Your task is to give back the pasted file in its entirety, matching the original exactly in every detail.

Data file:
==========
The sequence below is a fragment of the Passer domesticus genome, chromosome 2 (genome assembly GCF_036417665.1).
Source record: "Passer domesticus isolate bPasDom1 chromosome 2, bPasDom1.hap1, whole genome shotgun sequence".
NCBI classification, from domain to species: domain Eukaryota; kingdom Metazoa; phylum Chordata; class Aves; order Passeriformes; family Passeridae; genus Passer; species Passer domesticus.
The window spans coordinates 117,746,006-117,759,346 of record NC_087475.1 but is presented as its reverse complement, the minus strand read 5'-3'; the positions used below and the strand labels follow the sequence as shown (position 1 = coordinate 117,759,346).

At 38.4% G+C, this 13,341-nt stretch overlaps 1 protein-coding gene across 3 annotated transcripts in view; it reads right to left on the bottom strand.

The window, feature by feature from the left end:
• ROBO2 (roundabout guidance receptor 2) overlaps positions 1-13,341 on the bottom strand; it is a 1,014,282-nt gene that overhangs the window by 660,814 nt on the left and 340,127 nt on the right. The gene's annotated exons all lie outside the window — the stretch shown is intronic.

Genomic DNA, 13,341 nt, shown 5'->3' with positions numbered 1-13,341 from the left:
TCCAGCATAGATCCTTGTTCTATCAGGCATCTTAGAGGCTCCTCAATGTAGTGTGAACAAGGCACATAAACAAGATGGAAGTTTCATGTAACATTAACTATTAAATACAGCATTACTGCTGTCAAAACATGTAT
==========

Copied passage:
The sequence below is a fragment of the Passer domesticus genome, chromosome 2 (genome assembly GCF_036417665.1).
Source record: "Passer domesticus isolate bPasDom1 chromosome 2, bPasDom1.hap1, whole genome shotgun sequence".
NCBI classification, from domain to species: domain Eukaryota; kingdom Metazoa; phylum Chordata; class Aves; order Passeriformes; family Passeridae; genus Passer; species Passer domesticus.
The window spans coordinates 117,746,006-117,759,346 of record NC_087475.1 but is presented as its reverse complement, the minus strand read 5'-3'; the positions used below and the strand labels follow the sequence as shown (position 1 = coordinate 117,759,346).

At 38.4% G+C, this 13,341-nt stretch overlaps 1 protein-coding gene across 3 annotated transcripts in view; it reads right to left on the bottom strand.

The window, feature by feature from the left end:
• ROBO2 (roundabout guidance receptor 2) overlaps positions 1-13,341 on the bottom strand; it is a 1,014,282-nt gene that overhangs the window by 660,814 nt on the left and 340,127 nt on the right. The gene's annotated exons all lie outside the window — the stretch shown is intronic.

Genomic DNA, 13,341 nt, shown 5'->3' with positions numbered 1-13,341 from the left:
TCCAGCATAGATCCTTGTTCTATCAGGCATCTTAGAGGCTCCTCAATGTAGTGTGAACAAGGCACATAAACAAGATGGAAGTTTCATGTAACATTAACTATTAAATACAGCATTACTGCTGTCAAAACATGTAT